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Rubble on the street from the New Testament Era

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Rubble on the street from the New Testament Era
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Photo Comments

View looking north. The ancient street runs (bottom of photo up past the center) from south (bottom) to north.  On the left (west) side of the image, in the shade, are the doorways that led to shops along this street.  One of the piers of Robinson's Arch rested on top of them.

The heap of fallen stones at the far (north) end of the street are part of the rubble from the destruction of the Temple in A.D. 70 by the Romans – a mute testimony to the horrors of that event. On the right (east) of the street is part of the western wall of the Herodian Temple platform near the southwestern corner of the Temple Mount.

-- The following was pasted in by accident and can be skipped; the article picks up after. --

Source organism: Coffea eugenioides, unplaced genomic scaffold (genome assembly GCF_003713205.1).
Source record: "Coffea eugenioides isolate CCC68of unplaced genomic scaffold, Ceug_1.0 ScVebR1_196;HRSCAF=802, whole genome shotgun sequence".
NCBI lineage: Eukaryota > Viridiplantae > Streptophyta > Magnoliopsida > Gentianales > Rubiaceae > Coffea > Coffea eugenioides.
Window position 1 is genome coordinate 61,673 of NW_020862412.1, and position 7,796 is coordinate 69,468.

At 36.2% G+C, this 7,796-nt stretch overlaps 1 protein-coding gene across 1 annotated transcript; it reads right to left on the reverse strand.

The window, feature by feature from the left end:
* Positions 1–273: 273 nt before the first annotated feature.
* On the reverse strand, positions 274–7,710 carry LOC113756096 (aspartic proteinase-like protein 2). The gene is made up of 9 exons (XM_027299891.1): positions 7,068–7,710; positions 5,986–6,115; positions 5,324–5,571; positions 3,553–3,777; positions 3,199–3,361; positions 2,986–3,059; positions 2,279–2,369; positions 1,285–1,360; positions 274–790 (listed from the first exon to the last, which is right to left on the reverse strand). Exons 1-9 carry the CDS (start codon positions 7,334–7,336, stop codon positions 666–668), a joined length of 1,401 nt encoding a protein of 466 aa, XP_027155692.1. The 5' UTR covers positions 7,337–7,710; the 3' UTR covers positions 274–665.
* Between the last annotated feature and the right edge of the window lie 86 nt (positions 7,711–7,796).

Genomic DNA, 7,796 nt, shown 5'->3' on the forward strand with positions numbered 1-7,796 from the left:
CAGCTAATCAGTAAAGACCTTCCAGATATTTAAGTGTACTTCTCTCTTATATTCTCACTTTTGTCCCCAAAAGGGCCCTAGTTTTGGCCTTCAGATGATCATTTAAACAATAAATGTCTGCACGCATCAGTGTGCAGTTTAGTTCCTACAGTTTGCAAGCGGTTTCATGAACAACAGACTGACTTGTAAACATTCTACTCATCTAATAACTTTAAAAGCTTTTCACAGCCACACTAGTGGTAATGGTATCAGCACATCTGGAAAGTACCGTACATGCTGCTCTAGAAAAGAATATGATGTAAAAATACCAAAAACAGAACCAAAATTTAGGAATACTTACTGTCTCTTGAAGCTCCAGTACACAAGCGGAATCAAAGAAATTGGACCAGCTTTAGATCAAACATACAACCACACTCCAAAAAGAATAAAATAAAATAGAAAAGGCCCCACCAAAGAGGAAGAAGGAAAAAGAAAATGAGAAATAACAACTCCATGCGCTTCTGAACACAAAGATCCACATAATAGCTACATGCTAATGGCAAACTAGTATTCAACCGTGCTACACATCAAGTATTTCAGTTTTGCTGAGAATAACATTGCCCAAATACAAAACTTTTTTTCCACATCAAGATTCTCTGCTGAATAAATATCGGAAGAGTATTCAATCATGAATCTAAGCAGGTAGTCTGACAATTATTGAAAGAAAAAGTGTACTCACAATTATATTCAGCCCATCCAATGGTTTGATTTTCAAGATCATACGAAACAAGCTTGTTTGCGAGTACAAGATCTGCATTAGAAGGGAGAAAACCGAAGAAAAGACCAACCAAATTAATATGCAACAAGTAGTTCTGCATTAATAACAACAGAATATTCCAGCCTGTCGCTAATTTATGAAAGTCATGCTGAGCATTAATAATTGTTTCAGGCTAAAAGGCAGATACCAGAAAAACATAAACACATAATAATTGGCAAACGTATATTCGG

This street continues north to the area of the Rabbinic Tunnels excavations north of the Western Wall.

The street, and the sewer systems below it (not visible), were built during the days of Herod the Great (37-4 B.C.), but the visible pavement is apparently a repaving of the street during the rule of Herod Agrippa I (A.D. 40-44). It is very probable that members of the early Christian community in Jerusalem walked upon this very street.

For an overview of the street area click here.

To view additional images of the Western Wall Excavations Click Here.

Image from the Zondervan Atlas of the Bible, p. 216. To view/use additional images from the Atlas Click Here.